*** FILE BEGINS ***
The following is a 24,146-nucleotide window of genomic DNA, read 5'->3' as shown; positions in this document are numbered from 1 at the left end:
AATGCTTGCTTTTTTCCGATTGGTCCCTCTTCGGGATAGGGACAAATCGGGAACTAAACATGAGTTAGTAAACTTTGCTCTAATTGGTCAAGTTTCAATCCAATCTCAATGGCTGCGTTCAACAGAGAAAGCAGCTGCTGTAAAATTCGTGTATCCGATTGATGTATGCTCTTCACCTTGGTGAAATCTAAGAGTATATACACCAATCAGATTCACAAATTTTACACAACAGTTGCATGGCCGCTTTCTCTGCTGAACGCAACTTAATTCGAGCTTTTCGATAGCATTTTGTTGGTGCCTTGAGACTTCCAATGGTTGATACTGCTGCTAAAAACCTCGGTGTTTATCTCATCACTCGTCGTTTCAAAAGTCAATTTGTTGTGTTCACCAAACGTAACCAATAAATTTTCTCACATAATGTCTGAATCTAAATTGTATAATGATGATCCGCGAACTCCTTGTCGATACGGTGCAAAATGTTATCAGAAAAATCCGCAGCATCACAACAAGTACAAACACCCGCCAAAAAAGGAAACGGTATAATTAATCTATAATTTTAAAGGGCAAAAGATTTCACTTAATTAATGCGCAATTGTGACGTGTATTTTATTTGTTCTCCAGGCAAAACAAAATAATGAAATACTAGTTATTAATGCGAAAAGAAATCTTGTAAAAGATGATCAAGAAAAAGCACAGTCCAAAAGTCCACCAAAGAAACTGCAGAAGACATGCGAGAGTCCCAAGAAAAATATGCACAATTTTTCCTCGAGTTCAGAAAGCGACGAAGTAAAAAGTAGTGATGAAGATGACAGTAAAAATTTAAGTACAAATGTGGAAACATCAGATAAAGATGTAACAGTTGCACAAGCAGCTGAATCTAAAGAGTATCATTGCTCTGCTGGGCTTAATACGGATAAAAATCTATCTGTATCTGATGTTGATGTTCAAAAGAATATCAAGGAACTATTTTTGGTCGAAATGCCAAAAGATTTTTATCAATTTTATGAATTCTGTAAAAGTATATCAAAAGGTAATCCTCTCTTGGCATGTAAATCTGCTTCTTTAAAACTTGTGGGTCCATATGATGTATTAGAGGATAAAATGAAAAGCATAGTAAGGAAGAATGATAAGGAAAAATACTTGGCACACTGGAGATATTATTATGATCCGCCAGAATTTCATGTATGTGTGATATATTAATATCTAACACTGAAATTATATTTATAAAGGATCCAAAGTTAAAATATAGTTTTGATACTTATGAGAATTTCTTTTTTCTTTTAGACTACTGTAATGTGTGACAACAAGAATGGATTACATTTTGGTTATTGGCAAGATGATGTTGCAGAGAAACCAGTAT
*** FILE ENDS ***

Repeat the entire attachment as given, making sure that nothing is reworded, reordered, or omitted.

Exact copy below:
The following is a 24,146-nucleotide window of genomic DNA, read 5'->3' as shown; positions in this document are numbered from 1 at the left end:
AATGCTTGCTTTTTTCCGATTGGTCCCTCTTCGGGATAGGGACAAATCGGGAACTAAACATGAGTTAGTAAACTTTGCTCTAATTGGTCAAGTTTCAATCCAATCTCAATGGCTGCGTTCAACAGAGAAAGCAGCTGCTGTAAAATTCGTGTATCCGATTGATGTATGCTCTTCACCTTGGTGAAATCTAAGAGTATATACACCAATCAGATTCACAAATTTTACACAACAGTTGCATGGCCGCTTTCTCTGCTGAACGCAACTTAATTCGAGCTTTTCGATAGCATTTTGTTGGTGCCTTGAGACTTCCAATGGTTGATACTGCTGCTAAAAACCTCGGTGTTTATCTCATCACTCGTCGTTTCAAAAGTCAATTTGTTGTGTTCACCAAACGTAACCAATAAATTTTCTCACATAATGTCTGAATCTAAATTGTATAATGATGATCCGCGAACTCCTTGTCGATACGGTGCAAAATGTTATCAGAAAAATCCGCAGCATCACAACAAGTACAAACACCCGCCAAAAAAGGAAACGGTATAATTAATCTATAATTTTAAAGGGCAAAAGATTTCACTTAATTAATGCGCAATTGTGACGTGTATTTTATTTGTTCTCCAGGCAAAACAAAATAATGAAATACTAGTTATTAATGCGAAAAGAAATCTTGTAAAAGATGATCAAGAAAAAGCACAGTCCAAAAGTCCACCAAAGAAACTGCAGAAGACATGCGAGAGTCCCAAGAAAAATATGCACAATTTTTCCTCGAGTTCAGAAAGCGACGAAGTAAAAAGTAGTGATGAAGATGACAGTAAAAATTTAAGTACAAATGTGGAAACATCAGATAAAGATGTAACAGTTGCACAAGCAGCTGAATCTAAAGAGTATCATTGCTCTGCTGGGCTTAATACGGATAAAAATCTATCTGTATCTGATGTTGATGTTCAAAAGAATATCAAGGAACTATTTTTGGTCGAAATGCCAAAAGATTTTTATCAATTTTATGAATTCTGTAAAAGTATATCAAAAGGTAATCCTCTCTTGGCATGTAAATCTGCTTCTTTAAAACTTGTGGGTCCATATGATGTATTAGAGGATAAAATGAAAAGCATAGTAAGGAAGAATGATAAGGAAAAATACTTGGCACACTGGAGATATTATTATGATCCGCCAGAATTTCATGTATGTGTGATATATTAATATCTAACACTGAAATTATATTTATAAAGGATCCAAAGTTAAAATATAGTTTTGATACTTATGAGAATTTCTTTTTTCTTTTAGACTACTGTAATGTGTGACAACAAGAATGGATTACATTTTGGTTATTGGCAAGATGATGTTGCAGAGAAACCAGTAT